Consider, for a moment, all the systems that populate your IT landscape:
R/3 systems, legacy systems, trading and e-sales systems, collaborative engineering
systems, e-procurement systems, and so on. Now think about all the point-to-point
connections that have cropped up to facilitate integration among these systems.
How many connections can you count? How much does this number grow if you include
connections to business partner systems and communication via fax, e-mail, and
new integration point represents a non-trivial development exercise in
which the unique rules of engagement for the connection are typically
hardwired into the participating applications. Estimates place the cost
of building just one point-to-point connection at $75,000. Add in the
cost to maintain that connection, then multiply that sum across hundreds
of connections, and its easy to understand how up to 40 percent
of IT budgets are consumed in building and maintaining this ever-growing
mass of interconnections. In an era where competitive challenges dictate
that companies will integrate their ERP, CRM, and SCM solutions with one
another and/or with legacy systems, connect with more business partners
systems in a more cost-effective manner than EDI, and web-enable customer-facing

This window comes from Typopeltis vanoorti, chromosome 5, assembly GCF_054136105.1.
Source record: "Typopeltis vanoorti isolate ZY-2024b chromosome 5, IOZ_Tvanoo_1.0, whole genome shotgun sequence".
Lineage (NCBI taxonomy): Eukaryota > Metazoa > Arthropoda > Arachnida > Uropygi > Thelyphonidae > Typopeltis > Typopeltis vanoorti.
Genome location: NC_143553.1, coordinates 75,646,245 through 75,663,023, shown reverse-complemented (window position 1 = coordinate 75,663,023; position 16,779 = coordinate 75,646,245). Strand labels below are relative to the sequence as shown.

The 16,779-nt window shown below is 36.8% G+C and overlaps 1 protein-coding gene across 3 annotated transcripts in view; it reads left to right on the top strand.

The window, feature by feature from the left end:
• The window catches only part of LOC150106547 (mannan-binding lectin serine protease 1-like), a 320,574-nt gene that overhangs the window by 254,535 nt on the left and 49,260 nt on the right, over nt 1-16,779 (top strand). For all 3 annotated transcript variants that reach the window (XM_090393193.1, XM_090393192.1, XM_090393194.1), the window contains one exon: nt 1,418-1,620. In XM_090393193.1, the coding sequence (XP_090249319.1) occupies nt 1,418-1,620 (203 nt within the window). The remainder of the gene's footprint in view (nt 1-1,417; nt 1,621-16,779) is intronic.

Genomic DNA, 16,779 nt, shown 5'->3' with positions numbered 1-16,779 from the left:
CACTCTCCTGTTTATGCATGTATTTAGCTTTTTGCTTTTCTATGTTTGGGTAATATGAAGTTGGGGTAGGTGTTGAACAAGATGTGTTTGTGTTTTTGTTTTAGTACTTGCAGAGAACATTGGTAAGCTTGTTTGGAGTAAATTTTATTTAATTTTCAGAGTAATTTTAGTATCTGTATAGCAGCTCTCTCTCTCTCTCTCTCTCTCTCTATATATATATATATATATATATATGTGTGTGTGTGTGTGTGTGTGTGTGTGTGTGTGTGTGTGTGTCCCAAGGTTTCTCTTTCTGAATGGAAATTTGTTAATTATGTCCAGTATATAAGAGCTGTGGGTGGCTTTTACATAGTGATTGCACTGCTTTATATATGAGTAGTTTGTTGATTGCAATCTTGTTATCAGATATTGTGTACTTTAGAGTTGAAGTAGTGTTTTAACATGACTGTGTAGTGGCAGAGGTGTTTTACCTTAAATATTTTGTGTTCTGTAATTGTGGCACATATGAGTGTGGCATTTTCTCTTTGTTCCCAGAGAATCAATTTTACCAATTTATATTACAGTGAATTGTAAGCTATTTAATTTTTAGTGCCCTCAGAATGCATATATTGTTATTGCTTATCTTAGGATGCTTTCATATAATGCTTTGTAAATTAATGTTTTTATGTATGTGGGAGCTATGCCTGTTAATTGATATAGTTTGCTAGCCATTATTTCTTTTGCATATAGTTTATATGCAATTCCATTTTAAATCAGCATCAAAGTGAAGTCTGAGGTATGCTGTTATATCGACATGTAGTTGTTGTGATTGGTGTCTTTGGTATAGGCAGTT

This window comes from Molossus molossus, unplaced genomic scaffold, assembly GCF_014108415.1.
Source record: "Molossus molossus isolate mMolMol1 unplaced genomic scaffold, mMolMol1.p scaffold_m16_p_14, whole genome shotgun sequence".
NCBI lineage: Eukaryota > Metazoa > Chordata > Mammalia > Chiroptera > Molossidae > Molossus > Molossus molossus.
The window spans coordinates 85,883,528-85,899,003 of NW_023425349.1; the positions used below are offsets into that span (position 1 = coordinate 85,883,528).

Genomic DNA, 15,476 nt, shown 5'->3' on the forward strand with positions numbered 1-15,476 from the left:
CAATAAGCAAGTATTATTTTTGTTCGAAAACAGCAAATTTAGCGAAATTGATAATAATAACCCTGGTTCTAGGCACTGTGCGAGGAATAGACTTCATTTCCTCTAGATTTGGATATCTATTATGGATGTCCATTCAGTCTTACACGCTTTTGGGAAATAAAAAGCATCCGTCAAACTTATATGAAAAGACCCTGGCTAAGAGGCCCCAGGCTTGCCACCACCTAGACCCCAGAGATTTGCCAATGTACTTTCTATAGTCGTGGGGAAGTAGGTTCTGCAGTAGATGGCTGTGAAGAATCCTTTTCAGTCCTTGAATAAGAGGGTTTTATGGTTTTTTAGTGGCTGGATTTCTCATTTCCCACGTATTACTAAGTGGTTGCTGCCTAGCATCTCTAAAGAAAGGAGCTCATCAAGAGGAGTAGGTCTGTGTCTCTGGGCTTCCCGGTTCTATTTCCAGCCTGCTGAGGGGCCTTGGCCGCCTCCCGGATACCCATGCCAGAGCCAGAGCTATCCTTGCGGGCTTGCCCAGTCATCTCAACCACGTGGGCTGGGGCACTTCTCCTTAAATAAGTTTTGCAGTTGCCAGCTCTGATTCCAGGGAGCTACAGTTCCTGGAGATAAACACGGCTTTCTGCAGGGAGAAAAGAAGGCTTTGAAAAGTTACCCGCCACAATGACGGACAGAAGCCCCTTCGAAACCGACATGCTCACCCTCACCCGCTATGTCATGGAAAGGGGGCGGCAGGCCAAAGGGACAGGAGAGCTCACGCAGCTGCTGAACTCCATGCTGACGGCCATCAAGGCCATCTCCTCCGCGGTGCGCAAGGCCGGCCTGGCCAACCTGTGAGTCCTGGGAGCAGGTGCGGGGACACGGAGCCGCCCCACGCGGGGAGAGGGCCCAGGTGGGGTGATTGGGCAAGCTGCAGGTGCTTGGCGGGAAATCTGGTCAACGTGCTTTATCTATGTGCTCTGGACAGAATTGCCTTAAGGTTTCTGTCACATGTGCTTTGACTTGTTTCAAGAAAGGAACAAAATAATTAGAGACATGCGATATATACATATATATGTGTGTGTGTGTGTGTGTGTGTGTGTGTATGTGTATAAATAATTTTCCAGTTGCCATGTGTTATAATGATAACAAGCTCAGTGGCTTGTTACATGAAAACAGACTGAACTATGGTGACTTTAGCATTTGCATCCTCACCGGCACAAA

systems, the number of connections will grow significantly. Unfortunately,
you cannot readily reuse existing hardwired connectivity logic!
Addressing this profound infrastructure
challenge was the motivating force behind SAPs new exchange infrastructure.
Imagine being able to simply plug application components into an intelligent
switchboard that could see to all the necessary integration work
not just at the protocol level, but all the way up to the business level
to ensure proper mapping of messages, object definitions, and application
interfaces, and adherence to business rules that may be company-specific,
partner-specific, or industry best practice. That, in a nutshell, is what
the exchange infrastructure provides. SAP has infused its knowledge of
business process integration into this offering, which comes preloaded
with integration scenarios, web services, interfaces, mappings, routing
rules, and an easy way to add specifics about your system landscape and
those to which you need to connect. The result? Your integration efforts
can focus on just one common, open, and standards-based integration platform.
SAP solutions, including R/3 Enterprise, CRM, and SCM, will snap right
in, which means that they come with predefined message definitions, routing
rules, process templates, and so on. Since the exchange infrastructure
is open and completely standards-based, integration content may also come
from partners or ISVs.
The transformation from the costly mass
of connections you have today to one, flexible, cost-effective infrastructure
wont happen overnight. It will happen one connection at a time,
so as not to disrupt your existing landscape. SAP will pave the way, offering
you a roadmap for evolutionary adoption of this infrastructure. Count
on the exchange infrastructure to be central to all upcoming mySAP solutions,
including SRM, SCM, and CRM, and for SAP customers and their partners
to begin factoring it into all their collaborative solutions as well.